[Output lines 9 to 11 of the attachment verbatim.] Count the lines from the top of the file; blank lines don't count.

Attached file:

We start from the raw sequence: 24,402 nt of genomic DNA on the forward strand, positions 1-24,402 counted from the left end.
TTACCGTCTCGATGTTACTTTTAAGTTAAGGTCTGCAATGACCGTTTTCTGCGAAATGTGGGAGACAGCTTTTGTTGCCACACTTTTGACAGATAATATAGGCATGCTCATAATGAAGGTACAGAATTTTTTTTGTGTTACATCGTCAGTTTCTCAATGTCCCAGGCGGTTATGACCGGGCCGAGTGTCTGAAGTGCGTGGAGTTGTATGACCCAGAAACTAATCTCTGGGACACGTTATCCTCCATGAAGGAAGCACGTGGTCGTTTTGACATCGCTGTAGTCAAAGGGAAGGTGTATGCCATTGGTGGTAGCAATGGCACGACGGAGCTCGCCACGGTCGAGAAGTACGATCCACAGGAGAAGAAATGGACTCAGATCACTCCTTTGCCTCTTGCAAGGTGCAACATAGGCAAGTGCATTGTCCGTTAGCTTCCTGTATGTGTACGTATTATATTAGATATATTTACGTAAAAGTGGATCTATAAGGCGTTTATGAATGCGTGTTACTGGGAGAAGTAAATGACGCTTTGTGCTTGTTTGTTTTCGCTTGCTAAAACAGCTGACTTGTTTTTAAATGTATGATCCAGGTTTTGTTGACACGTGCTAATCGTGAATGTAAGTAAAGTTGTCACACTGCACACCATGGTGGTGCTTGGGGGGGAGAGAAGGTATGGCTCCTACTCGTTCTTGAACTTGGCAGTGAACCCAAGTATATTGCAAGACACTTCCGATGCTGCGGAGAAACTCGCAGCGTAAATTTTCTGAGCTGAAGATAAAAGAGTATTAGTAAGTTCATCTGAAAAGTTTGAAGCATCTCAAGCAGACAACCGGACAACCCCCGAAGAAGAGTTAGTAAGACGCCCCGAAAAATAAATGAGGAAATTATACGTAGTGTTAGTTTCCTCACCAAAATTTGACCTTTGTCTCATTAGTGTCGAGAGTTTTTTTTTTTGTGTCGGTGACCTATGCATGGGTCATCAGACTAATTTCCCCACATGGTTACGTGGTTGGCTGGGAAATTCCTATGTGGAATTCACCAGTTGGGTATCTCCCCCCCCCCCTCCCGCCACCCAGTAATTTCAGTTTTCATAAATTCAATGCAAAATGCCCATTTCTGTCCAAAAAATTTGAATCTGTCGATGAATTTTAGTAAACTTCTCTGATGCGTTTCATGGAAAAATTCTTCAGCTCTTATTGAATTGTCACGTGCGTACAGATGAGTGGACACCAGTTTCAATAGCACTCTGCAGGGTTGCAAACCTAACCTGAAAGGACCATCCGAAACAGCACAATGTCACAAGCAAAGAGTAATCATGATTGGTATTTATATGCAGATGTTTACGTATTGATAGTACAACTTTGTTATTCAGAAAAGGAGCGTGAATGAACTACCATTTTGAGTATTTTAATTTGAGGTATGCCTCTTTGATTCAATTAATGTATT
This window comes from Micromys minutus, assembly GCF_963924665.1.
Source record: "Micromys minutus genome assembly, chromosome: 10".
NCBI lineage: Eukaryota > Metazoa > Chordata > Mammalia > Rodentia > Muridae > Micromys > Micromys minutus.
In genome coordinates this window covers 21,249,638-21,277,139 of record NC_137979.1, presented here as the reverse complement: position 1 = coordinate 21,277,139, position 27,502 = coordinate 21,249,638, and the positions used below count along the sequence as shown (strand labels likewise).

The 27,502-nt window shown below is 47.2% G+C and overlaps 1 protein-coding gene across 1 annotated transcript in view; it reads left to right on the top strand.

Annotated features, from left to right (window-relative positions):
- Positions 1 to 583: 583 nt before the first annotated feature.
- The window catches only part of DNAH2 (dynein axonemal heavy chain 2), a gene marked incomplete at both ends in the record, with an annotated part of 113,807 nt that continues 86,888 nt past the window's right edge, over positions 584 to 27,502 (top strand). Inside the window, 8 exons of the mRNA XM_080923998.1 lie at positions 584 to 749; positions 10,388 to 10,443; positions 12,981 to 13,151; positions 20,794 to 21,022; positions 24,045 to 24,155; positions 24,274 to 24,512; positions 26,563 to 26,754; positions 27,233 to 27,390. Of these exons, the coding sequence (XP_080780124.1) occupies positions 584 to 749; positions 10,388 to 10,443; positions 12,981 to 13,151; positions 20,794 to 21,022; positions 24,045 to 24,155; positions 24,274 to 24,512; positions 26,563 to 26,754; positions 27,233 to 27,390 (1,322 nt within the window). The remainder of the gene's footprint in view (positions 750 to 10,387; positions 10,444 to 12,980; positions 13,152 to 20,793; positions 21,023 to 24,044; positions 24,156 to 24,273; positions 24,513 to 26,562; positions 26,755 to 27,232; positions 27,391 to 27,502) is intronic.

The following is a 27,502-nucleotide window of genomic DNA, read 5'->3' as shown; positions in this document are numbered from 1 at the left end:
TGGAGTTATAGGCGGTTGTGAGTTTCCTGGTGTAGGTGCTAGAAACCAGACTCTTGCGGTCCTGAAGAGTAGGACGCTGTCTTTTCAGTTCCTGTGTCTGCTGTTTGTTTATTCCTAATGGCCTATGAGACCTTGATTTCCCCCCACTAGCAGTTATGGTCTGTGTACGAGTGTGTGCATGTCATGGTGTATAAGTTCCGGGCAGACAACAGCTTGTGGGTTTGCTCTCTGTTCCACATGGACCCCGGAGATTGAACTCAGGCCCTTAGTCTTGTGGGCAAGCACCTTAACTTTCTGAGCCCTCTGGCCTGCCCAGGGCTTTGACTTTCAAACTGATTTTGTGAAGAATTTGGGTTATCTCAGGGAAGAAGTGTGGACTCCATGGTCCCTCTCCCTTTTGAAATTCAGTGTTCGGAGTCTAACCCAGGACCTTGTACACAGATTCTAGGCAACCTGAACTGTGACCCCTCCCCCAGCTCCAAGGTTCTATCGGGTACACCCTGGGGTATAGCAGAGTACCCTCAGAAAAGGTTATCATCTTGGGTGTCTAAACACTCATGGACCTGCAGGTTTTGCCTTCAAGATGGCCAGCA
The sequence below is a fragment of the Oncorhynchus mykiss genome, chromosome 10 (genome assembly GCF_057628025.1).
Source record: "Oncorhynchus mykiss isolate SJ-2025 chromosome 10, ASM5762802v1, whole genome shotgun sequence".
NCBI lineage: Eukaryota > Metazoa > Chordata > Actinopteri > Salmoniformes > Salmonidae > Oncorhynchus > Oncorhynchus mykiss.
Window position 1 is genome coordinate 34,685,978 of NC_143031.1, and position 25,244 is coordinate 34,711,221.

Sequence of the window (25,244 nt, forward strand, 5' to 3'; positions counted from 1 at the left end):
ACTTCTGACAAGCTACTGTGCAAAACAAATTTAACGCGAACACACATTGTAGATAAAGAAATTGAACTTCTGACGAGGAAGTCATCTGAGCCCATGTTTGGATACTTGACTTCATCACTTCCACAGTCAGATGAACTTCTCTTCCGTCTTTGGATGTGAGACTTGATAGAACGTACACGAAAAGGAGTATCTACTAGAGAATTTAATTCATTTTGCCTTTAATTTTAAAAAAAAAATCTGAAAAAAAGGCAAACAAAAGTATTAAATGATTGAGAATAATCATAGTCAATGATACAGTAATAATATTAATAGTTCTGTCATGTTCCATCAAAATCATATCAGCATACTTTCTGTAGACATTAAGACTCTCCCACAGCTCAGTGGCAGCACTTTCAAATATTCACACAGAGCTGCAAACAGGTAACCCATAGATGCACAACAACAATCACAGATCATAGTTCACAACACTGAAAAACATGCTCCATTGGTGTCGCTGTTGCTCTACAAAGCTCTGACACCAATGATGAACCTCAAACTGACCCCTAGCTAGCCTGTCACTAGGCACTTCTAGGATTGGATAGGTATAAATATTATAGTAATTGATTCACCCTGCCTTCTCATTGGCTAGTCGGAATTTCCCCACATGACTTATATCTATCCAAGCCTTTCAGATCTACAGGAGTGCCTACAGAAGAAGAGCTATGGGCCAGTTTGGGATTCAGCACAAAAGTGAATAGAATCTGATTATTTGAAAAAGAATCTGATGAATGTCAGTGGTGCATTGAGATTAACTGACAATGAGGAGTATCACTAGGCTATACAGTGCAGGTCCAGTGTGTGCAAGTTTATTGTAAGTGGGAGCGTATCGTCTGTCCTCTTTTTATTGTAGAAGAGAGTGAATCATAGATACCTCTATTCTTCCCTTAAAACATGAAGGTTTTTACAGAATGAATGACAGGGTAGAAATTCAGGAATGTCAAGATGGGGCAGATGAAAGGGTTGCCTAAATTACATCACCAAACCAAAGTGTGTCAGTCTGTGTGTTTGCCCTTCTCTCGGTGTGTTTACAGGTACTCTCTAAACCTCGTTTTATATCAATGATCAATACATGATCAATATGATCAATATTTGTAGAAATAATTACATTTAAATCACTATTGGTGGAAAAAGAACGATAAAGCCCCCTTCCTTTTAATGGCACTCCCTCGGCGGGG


- Positions 1 to 583: 583 nt before the first annotated feature.
- The window catches only part of DNAH2 (dynein axonemal heavy chain 2), a gene marked incomplete at both ends in the record, with an annotated part of 113,807 nt that continues 86,888 nt past the window's right edge, over positions 584 to 27,502 (top strand). Inside the window, 8 exons of the mRNA XM_080923998.1 lie at positions 584 to 749; positions 10,388 to 10,443; positions 12,981 to 13,151; positions 20,794 to 21,022; positions 24,045 to 24,155; positions 24,274 to 24,512; positions 26,563 to 26,754; positions 27,233 to 27,390. Of these exons, the coding sequence (XP_080780124.1) occupies positions 584 to 749; positions 10,388 to 10,443; positions 12,981 to 13,151; positions 20,794 to 21,022; positions 24,045 to 24,155; positions 24,274 to 24,512; positions 26,563 to 26,754; positions 27,233 to 27,390 (1,322 nt within the window). The remainder of the gene's footprint in view (positions 750 to 10,387; positions 10,444 to 12,980; positions 13,152 to 20,793; positions 21,023 to 24,044; positions 24,156 to 24,273; positions 24,513 to 26,562; positions 26,755 to 27,232; positions 27,391 to 27,502) is intronic.

The following is a 27,502-nucleotide window of genomic DNA, read 5'->3' as shown; positions in this document are numbered from 1 at the left end: